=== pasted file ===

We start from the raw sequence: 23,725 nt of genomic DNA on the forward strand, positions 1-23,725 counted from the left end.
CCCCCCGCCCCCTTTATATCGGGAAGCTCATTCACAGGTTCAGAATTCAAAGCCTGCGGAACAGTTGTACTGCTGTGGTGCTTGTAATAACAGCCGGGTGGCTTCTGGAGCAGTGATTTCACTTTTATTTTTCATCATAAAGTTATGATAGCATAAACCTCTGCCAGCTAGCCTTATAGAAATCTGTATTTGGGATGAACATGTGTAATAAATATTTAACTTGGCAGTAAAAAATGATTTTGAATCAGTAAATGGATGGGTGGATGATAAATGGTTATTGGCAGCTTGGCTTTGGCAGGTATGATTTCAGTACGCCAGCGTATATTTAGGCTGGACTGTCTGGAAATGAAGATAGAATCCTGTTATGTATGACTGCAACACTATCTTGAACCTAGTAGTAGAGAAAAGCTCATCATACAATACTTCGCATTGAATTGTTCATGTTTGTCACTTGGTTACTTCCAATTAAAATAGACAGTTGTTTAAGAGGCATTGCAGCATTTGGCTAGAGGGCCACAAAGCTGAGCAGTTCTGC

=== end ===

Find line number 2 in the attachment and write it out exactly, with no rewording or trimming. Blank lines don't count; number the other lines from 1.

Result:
CCCCCCGCCCCCTTTATATCGGGAAGCTCATTCACAGGTTCAGAATTCAAAGCCTGCGGAACAGTTGTACTGCTGTGGTGCTTGTAATAACAGCCGGGTGGCTTCTGGAGCAGTGATTTCACTTTTATTTTTCATCATAAAGTTATGATAGCATAAACCTCTGCCAGCTAGCCTTATAGAAATCTGTATTTGGGATGAACATGTGTAATAAATATTTAACTTGGCAGTAAAAAATGATTTTGAATCAGTAAATGGATGGGTGGATGATAAATGGTTATTGGCAGCTTGGCTTTGGCAGGTATGATTTCAGTACGCCAGCGTATATTTAGGCTGGACTGTCTGGAAATGAAGATAGAATCCTGTTATGTATGACTGCAACACTATCTTGAACCTAGTAGTAGAGAAAAGCTCATCATACAATACTTCGCATTGAATTGTTCATGTTTGTCACTTGGTTACTTCCAATTAAAATAGACAGTTGTTTAAGAGGCATTGCAGCATTTGGCTAGAGGGCCACAAAGCTGAGCAGTTCTGC